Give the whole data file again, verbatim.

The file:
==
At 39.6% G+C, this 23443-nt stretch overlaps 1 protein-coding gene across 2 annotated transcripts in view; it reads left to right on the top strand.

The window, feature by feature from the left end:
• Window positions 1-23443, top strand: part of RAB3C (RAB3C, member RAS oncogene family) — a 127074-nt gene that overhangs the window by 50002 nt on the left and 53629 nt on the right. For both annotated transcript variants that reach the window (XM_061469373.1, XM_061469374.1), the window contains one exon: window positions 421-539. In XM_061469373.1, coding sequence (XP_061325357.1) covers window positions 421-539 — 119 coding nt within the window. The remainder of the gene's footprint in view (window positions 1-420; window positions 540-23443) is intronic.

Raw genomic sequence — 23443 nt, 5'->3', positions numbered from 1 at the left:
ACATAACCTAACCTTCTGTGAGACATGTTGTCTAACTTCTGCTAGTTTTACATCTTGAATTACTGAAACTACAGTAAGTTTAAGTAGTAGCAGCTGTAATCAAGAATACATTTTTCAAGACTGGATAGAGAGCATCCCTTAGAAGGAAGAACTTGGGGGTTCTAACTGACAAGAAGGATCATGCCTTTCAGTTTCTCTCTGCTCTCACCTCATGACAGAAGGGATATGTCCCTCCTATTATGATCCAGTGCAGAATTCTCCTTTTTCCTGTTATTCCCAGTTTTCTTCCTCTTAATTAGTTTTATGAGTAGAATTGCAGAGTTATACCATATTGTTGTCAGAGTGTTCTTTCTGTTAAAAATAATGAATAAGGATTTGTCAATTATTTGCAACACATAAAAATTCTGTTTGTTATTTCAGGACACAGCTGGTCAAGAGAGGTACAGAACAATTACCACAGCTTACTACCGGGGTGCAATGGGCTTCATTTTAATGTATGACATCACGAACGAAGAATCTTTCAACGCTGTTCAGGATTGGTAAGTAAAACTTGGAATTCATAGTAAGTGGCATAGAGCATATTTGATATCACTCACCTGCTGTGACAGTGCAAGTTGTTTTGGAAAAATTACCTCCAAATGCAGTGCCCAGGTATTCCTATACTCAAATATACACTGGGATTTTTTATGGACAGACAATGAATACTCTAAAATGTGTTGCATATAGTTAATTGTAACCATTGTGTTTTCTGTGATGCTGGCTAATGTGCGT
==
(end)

At 39.6% G+C, this 23443-nt stretch overlaps 1 protein-coding gene across 2 annotated transcripts in view; it reads left to right on the top strand.

The window, feature by feature from the left end:
• Window positions 1-23443, top strand: part of RAB3C (RAB3C, member RAS oncogene family) — a 127074-nt gene that overhangs the window by 50002 nt on the left and 53629 nt on the right. For both annotated transcript variants that reach the window (XM_061469373.1, XM_061469374.1), the window contains one exon: window positions 421-539. In XM_061469373.1, coding sequence (XP_061325357.1) covers window positions 421-539 — 119 coding nt within the window. The remainder of the gene's footprint in view (window positions 1-420; window positions 540-23443) is intronic.

Raw genomic sequence — 23443 nt, 5'->3', positions numbered from 1 at the left:
ACATAACCTAACCTTCTGTGAGACATGTTGTCTAACTTCTGCTAGTTTTACATCTTGAATTACTGAAACTACAGTAAGTTTAAGTAGTAGCAGCTGTAATCAAGAATACATTTTTCAAGACTGGATAGAGAGCATCCCTTAGAAGGAAGAACTTGGGGGTTCTAACTGACAAGAAGGATCATGCCTTTCAGTTTCTCTCTGCTCTCACCTCATGACAGAAGGGATATGTCCCTCCTATTATGATCCAGTGCAGAATTCTCCTTTTTCCTGTTATTCCCAGTTTTCTTCCTCTTAATTAGTTTTATGAGTAGAATTGCAGAGTTATACCATATTGTTGTCAGAGTGTTCTTTCTGTTAAAAATAATGAATAAGGATTTGTCAATTATTTGCAACACATAAAAATTCTGTTTGTTATTTCAGGACACAGCTGGTCAAGAGAGGTACAGAACAATTACCACAGCTTACTACCGGGGTGCAATGGGCTTCATTTTAATGTATGACATCACGAACGAAGAATCTTTCAACGCTGTTCAGGATTGGTAAGTAAAACTTGGAATTCATAGTAAGTGGCATAGAGCATATTTGATATCACTCACCTGCTGTGACAGTGCAAGTTGTTTTGGAAAAATTACCTCCAAATGCAGTGCCCAGGTATTCCTATACTCAAATATACACTGGGATTTTTTATGGACAGACAATGAATACTCTAAAATGTGTTGCATATAGTTAATTGTAACCATTGTGTTTTCTGTGATGCTGGCTAATGTGCGT